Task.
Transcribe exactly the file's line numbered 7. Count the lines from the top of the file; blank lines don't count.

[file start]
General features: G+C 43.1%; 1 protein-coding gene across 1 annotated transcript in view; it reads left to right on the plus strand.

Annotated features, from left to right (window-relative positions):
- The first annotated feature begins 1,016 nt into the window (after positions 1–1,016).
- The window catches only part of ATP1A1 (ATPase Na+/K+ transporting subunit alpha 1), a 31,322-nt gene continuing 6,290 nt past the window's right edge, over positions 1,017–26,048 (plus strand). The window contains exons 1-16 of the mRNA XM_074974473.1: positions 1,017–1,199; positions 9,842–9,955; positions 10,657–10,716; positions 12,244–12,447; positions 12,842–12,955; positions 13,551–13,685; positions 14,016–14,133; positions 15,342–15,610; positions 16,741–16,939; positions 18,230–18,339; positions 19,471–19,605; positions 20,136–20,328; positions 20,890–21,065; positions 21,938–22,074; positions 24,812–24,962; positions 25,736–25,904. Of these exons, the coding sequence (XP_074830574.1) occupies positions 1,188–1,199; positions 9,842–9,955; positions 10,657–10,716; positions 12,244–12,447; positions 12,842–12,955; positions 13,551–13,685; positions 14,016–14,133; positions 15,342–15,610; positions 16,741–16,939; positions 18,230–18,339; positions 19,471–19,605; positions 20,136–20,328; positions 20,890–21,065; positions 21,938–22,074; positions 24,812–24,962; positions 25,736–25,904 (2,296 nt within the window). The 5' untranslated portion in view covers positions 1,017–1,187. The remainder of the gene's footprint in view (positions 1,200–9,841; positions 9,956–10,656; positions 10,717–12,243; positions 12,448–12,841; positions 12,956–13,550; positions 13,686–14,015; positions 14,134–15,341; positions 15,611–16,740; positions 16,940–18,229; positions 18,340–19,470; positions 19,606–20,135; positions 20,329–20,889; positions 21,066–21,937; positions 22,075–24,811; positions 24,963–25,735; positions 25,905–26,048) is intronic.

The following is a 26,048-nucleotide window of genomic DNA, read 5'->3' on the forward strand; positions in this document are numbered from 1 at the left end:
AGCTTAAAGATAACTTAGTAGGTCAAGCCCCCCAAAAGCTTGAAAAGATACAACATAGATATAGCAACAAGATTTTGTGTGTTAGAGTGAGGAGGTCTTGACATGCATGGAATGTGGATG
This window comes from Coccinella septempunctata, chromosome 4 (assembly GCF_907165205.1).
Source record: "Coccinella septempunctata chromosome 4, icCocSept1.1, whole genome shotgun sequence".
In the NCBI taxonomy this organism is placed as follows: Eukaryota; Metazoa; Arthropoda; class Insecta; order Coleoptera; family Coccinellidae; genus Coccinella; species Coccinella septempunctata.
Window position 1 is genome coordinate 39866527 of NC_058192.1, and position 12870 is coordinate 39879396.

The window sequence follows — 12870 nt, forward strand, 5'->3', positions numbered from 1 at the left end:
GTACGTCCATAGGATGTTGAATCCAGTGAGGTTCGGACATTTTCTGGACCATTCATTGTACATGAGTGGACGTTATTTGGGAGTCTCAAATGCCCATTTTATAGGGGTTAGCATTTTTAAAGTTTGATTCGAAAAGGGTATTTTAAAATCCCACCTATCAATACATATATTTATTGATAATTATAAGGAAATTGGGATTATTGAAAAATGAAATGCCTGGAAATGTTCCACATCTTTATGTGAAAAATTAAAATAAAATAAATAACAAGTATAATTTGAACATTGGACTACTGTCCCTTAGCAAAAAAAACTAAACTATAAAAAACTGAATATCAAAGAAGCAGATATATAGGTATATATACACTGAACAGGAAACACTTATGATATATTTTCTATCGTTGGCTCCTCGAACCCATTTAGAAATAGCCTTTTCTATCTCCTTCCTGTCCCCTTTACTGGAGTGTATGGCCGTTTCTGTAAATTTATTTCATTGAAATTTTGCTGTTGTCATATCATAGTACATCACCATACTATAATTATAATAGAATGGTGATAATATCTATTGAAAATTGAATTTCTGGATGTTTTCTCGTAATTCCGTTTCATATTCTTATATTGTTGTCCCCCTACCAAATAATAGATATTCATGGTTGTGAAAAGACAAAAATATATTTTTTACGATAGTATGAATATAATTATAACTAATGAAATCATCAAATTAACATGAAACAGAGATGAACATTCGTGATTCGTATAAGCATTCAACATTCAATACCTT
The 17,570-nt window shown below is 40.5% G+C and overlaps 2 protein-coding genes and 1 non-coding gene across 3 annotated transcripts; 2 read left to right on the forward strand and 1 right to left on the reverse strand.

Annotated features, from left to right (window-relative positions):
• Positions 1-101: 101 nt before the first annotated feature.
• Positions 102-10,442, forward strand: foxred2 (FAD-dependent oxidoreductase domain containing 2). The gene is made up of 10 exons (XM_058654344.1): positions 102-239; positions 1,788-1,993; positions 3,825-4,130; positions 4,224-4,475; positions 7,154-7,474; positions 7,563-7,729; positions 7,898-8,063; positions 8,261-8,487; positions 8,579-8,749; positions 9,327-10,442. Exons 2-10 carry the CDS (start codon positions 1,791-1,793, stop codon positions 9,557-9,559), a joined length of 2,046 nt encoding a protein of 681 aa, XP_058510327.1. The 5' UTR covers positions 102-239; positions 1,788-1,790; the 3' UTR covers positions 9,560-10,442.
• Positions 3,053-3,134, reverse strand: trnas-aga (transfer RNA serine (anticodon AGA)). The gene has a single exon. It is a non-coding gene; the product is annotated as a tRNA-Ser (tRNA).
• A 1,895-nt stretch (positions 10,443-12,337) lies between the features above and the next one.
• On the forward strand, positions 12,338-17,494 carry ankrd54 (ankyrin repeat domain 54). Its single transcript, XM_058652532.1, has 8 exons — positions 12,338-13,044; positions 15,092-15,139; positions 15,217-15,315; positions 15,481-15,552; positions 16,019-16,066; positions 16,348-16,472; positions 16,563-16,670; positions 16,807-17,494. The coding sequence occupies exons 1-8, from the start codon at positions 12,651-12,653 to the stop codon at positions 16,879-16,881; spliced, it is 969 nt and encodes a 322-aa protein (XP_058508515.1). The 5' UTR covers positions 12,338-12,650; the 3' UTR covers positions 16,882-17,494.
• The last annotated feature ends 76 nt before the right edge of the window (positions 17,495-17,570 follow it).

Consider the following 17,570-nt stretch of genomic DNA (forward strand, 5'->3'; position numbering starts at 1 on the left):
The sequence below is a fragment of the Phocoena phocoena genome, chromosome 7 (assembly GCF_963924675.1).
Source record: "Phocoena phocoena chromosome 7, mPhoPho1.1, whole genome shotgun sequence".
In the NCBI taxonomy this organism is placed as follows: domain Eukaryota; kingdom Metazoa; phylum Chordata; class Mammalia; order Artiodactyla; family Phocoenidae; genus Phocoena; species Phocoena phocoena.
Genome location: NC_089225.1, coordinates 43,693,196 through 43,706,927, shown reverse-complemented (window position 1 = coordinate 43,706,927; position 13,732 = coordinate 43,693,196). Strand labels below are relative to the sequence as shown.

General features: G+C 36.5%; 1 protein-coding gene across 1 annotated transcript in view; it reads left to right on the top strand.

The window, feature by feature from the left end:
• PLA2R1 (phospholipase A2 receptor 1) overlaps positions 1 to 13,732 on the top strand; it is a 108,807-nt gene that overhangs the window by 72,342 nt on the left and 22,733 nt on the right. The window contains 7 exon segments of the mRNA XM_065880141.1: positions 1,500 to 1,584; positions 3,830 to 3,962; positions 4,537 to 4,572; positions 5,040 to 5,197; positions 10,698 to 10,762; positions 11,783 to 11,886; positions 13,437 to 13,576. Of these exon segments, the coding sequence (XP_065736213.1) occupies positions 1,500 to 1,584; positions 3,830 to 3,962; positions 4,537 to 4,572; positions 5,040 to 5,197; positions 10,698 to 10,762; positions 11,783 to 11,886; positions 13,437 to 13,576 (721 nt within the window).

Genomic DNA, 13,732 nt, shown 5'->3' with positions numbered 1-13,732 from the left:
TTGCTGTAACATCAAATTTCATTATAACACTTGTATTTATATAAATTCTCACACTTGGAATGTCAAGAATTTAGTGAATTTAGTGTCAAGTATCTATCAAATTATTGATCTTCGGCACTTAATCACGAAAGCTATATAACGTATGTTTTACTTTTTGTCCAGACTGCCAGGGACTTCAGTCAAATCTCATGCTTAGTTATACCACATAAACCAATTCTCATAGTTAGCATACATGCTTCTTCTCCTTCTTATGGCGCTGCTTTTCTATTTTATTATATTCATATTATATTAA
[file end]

This window comes from Coccinella septempunctata, chromosome 4 (assembly GCF_907165205.1).